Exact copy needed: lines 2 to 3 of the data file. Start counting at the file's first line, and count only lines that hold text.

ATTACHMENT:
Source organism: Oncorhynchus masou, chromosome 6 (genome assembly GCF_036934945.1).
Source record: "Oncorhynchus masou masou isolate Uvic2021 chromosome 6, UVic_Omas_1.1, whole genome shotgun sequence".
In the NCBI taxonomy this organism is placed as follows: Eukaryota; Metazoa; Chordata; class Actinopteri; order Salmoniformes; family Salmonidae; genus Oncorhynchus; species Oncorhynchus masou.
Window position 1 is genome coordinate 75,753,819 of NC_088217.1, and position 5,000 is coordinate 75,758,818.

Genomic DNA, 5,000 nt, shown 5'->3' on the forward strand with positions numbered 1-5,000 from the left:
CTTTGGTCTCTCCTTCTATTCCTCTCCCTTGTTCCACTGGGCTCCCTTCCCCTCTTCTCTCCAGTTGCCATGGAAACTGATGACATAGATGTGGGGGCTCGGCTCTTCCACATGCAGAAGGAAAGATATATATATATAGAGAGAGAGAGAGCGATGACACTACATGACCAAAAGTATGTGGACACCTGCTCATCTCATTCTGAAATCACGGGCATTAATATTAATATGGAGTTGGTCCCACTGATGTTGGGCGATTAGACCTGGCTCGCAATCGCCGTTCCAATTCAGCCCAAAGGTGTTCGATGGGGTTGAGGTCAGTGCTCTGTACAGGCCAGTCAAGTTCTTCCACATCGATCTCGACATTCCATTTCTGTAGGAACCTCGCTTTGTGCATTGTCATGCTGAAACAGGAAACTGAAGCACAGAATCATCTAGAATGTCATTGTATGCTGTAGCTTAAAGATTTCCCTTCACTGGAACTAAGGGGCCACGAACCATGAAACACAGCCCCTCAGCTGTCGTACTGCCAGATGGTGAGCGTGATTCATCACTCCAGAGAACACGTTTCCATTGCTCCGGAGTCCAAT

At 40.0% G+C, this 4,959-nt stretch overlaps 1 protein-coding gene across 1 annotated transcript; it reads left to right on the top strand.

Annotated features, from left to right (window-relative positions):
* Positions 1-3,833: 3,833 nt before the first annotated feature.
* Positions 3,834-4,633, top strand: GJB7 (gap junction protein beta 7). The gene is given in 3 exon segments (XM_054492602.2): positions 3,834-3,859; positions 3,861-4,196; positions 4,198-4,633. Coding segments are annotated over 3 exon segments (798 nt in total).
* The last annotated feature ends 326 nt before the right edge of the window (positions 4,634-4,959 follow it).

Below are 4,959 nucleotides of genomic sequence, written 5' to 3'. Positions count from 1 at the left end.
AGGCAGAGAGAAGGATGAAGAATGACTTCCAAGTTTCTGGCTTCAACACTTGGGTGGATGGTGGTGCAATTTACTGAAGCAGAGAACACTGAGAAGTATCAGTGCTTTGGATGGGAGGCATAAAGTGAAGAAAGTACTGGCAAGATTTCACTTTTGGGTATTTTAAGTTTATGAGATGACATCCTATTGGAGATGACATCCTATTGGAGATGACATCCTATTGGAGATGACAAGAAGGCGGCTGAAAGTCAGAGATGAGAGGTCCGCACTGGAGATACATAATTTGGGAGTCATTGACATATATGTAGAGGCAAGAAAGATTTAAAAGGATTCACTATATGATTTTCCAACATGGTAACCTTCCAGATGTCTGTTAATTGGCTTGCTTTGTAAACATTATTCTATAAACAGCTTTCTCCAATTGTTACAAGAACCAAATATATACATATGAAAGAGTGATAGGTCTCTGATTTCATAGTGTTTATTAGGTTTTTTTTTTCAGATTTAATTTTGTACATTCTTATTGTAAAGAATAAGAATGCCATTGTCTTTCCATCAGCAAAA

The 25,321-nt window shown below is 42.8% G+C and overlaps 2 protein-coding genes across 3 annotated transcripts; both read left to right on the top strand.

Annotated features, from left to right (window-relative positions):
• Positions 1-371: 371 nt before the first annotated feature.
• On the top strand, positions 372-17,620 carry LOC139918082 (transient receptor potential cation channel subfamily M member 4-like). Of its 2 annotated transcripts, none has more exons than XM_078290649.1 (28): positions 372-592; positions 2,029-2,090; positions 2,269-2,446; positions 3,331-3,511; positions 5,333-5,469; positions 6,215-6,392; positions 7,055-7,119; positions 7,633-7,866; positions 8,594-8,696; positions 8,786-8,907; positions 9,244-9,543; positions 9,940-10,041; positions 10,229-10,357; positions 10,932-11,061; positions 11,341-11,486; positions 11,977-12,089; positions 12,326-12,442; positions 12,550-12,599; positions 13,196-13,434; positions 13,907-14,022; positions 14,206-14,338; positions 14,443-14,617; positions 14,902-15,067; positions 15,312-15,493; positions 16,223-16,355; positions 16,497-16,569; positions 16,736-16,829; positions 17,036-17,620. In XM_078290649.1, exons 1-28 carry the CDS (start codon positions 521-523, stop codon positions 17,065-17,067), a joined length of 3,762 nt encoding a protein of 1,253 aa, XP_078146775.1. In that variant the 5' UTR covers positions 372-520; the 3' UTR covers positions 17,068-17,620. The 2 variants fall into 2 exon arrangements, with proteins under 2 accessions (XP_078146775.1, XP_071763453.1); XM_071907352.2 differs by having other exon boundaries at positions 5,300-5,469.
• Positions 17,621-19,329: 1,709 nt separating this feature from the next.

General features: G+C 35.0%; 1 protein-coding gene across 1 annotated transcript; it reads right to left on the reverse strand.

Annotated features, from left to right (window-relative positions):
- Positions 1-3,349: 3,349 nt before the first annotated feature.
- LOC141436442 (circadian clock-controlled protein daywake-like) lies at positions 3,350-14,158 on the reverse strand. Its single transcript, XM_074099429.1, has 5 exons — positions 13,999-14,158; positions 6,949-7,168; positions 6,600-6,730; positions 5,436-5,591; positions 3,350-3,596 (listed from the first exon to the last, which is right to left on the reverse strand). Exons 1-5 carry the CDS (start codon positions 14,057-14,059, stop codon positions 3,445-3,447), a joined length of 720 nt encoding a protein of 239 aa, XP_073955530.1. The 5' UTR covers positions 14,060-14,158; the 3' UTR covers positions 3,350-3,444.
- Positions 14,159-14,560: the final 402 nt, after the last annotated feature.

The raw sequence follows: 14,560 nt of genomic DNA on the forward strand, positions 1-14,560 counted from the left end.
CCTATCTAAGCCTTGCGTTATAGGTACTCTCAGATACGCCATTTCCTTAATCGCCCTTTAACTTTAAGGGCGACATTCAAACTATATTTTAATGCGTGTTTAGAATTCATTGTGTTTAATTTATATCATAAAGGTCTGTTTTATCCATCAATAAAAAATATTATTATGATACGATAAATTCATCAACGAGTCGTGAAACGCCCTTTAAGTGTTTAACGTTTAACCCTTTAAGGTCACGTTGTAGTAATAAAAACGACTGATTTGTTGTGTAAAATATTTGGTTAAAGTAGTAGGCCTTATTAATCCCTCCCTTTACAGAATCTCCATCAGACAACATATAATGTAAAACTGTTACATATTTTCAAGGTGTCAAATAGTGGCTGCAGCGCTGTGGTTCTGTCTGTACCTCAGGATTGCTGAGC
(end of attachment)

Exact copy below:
Source record: "Oncorhynchus masou masou isolate Uvic2021 chromosome 6, UVic_Omas_1.1, whole genome shotgun sequence".
In the NCBI taxonomy this organism is placed as follows: Eukaryota; Metazoa; Chordata; class Actinopteri; order Salmoniformes; family Salmonidae; genus Oncorhynchus; species Oncorhynchus masou.